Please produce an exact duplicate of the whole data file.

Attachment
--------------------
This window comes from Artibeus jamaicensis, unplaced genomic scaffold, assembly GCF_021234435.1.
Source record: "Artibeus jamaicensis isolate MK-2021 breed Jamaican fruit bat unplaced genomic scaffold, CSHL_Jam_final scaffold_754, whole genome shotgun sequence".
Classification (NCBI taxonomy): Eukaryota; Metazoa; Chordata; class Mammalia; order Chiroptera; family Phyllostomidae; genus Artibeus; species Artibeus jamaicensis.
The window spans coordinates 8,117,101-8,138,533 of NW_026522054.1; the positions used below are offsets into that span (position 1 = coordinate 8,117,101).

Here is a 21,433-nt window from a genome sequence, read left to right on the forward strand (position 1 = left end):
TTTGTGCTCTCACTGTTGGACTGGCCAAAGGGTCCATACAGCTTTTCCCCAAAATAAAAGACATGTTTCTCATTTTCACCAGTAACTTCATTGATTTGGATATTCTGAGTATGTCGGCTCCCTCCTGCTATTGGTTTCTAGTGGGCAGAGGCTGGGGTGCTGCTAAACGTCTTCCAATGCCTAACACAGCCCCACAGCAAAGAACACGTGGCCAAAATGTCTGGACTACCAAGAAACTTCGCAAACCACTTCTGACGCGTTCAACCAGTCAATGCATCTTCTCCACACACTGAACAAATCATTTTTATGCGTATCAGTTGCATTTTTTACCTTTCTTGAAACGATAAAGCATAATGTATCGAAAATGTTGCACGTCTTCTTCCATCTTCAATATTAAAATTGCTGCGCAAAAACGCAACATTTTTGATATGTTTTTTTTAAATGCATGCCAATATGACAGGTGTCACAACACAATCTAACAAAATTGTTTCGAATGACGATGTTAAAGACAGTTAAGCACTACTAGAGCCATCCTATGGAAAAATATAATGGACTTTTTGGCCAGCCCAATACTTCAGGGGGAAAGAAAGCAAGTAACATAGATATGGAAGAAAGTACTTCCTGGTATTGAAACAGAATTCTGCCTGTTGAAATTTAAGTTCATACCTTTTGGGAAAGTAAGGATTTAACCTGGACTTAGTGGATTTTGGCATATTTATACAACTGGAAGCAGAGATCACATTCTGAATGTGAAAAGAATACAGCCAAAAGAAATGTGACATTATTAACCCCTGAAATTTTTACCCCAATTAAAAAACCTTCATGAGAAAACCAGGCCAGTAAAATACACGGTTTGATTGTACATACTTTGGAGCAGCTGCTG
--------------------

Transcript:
This window comes from Artibeus jamaicensis, unplaced genomic scaffold, assembly GCF_021234435.1.
Source record: "Artibeus jamaicensis isolate MK-2021 breed Jamaican fruit bat unplaced genomic scaffold, CSHL_Jam_final scaffold_754, whole genome shotgun sequence".
Classification (NCBI taxonomy): Eukaryota; Metazoa; Chordata; class Mammalia; order Chiroptera; family Phyllostomidae; genus Artibeus; species Artibeus jamaicensis.
The window spans coordinates 8,117,101-8,138,533 of NW_026522054.1; the positions used below are offsets into that span (position 1 = coordinate 8,117,101).

Here is a 21,433-nt window from a genome sequence, read left to right on the forward strand (position 1 = left end):
TTTGTGCTCTCACTGTTGGACTGGCCAAAGGGTCCATACAGCTTTTCCCCAAAATAAAAGACATGTTTCTCATTTTCACCAGTAACTTCATTGATTTGGATATTCTGAGTATGTCGGCTCCCTCCTGCTATTGGTTTCTAGTGGGCAGAGGCTGGGGTGCTGCTAAACGTCTTCCAATGCCTAACACAGCCCCACAGCAAAGAACACGTGGCCAAAATGTCTGGACTACCAAGAAACTTCGCAAACCACTTCTGACGCGTTCAACCAGTCAATGCATCTTCTCCACACACTGAACAAATCATTTTTATGCGTATCAGTTGCATTTTTTACCTTTCTTGAAACGATAAAGCATAATGTATCGAAAATGTTGCACGTCTTCTTCCATCTTCAATATTAAAATTGCTGCGCAAAAACGCAACATTTTTGATATGTTTTTTTTAAATGCATGCCAATATGACAGGTGTCACAACACAATCTAACAAAATTGTTTCGAATGACGATGTTAAAGACAGTTAAGCACTACTAGAGCCATCCTATGGAAAAATATAATGGACTTTTTGGCCAGCCCAATACTTCAGGGGGAAAGAAAGCAAGTAACATAGATATGGAAGAAAGTACTTCCTGGTATTGAAACAGAATTCTGCCTGTTGAAATTTAAGTTCATACCTTTTGGGAAAGTAAGGATTTAACCTGGACTTAGTGGATTTTGGCATATTTATACAACTGGAAGCAGAGATCACATTCTGAATGTGAAAAGAATACAGCCAAAAGAAATGTGACATTATTAACCCCTGAAATTTTTACCCCAATTAAAAAACCTTCATGAGAAAACCAGGCCAGTAAAATACACGGTTTGATTGTACATACTTTGGAGCAGCTGCTG